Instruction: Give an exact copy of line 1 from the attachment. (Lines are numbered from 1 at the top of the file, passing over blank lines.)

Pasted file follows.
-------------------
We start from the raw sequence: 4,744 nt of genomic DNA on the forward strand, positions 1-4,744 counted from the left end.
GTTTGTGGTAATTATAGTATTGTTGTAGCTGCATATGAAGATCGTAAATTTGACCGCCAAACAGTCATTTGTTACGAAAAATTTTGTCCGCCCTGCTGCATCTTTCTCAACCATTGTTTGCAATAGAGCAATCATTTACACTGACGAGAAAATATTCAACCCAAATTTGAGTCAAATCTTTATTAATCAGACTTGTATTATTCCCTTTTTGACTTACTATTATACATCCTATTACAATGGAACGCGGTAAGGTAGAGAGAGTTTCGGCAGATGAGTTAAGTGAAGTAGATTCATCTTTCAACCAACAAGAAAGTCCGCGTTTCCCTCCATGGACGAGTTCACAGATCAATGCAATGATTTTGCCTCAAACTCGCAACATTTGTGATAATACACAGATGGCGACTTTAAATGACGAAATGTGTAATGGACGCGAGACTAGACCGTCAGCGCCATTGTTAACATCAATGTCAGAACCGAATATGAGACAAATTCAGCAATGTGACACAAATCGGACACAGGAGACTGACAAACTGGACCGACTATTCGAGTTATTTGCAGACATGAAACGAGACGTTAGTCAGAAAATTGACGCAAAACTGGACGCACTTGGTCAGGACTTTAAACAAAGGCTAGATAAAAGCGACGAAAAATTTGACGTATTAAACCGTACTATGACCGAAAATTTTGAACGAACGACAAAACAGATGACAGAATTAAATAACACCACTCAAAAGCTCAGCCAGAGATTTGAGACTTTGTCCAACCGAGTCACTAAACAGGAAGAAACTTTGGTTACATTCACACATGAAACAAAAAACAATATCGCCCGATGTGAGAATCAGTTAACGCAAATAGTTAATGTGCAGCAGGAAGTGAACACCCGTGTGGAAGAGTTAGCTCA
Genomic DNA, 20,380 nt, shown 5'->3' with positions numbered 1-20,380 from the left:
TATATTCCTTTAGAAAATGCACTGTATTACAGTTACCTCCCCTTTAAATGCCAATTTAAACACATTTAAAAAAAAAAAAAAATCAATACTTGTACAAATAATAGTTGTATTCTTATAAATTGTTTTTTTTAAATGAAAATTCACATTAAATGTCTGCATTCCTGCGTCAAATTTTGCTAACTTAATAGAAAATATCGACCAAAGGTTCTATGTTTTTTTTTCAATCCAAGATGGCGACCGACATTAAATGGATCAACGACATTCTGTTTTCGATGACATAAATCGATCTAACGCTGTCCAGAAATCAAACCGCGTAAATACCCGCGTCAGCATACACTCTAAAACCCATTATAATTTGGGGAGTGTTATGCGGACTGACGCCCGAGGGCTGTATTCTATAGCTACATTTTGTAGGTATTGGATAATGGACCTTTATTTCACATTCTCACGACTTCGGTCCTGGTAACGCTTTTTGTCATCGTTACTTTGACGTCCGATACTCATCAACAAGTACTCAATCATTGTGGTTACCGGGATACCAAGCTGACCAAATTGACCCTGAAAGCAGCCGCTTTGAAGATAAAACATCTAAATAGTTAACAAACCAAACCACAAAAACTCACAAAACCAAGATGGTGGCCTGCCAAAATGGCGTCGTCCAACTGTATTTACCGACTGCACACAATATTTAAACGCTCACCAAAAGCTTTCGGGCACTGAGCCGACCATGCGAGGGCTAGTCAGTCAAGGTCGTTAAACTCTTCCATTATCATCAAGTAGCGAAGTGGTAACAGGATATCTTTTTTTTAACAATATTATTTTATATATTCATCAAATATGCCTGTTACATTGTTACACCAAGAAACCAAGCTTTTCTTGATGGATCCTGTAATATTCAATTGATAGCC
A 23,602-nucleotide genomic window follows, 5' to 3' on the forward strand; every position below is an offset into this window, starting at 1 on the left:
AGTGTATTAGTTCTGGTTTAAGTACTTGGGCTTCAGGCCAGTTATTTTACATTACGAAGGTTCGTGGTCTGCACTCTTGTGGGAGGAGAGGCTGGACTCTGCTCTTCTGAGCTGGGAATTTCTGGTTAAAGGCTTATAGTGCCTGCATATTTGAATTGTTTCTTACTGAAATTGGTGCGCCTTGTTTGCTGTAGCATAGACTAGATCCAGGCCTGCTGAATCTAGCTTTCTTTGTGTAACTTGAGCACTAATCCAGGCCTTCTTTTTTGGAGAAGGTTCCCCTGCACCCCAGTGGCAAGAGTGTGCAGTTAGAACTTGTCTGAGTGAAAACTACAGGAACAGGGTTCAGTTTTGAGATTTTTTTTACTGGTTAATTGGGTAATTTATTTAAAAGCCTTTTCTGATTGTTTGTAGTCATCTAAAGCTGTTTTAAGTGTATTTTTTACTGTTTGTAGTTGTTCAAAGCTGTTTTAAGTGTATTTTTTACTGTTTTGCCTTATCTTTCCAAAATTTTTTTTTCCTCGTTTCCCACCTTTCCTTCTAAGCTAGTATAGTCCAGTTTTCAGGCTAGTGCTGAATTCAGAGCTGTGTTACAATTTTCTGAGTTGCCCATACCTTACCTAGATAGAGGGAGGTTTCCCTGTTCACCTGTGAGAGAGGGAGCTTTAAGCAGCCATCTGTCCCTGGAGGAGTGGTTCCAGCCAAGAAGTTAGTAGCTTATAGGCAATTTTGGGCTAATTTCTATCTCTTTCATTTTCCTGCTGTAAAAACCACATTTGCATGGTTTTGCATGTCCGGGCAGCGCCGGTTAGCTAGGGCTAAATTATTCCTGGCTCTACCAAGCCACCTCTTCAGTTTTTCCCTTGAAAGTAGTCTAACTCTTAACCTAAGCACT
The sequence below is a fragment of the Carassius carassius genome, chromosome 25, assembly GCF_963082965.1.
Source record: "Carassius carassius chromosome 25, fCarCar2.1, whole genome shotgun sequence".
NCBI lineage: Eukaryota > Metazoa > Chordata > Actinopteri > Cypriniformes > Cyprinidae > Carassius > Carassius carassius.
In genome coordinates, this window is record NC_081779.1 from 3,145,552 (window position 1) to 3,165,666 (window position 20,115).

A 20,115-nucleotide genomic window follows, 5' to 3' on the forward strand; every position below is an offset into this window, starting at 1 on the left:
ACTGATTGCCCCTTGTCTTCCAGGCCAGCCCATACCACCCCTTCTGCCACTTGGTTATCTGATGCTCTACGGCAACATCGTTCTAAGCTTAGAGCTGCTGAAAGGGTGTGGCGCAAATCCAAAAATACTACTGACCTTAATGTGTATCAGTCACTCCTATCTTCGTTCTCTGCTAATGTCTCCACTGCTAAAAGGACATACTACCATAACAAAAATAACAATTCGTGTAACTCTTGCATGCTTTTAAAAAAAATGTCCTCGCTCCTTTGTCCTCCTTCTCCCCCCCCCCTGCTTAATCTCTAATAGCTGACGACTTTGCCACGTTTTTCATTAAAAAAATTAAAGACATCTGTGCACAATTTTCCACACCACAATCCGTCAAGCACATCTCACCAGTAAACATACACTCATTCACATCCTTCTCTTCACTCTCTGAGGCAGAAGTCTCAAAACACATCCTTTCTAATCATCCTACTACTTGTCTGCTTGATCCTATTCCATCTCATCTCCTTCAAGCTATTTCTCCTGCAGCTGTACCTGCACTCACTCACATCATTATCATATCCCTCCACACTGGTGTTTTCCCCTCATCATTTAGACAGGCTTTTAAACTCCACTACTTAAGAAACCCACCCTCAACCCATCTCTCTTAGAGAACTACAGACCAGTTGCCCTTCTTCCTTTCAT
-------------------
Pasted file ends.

We start from the raw sequence: 4,744 nt of genomic DNA on the forward strand, positions 1-4,744 counted from the left end.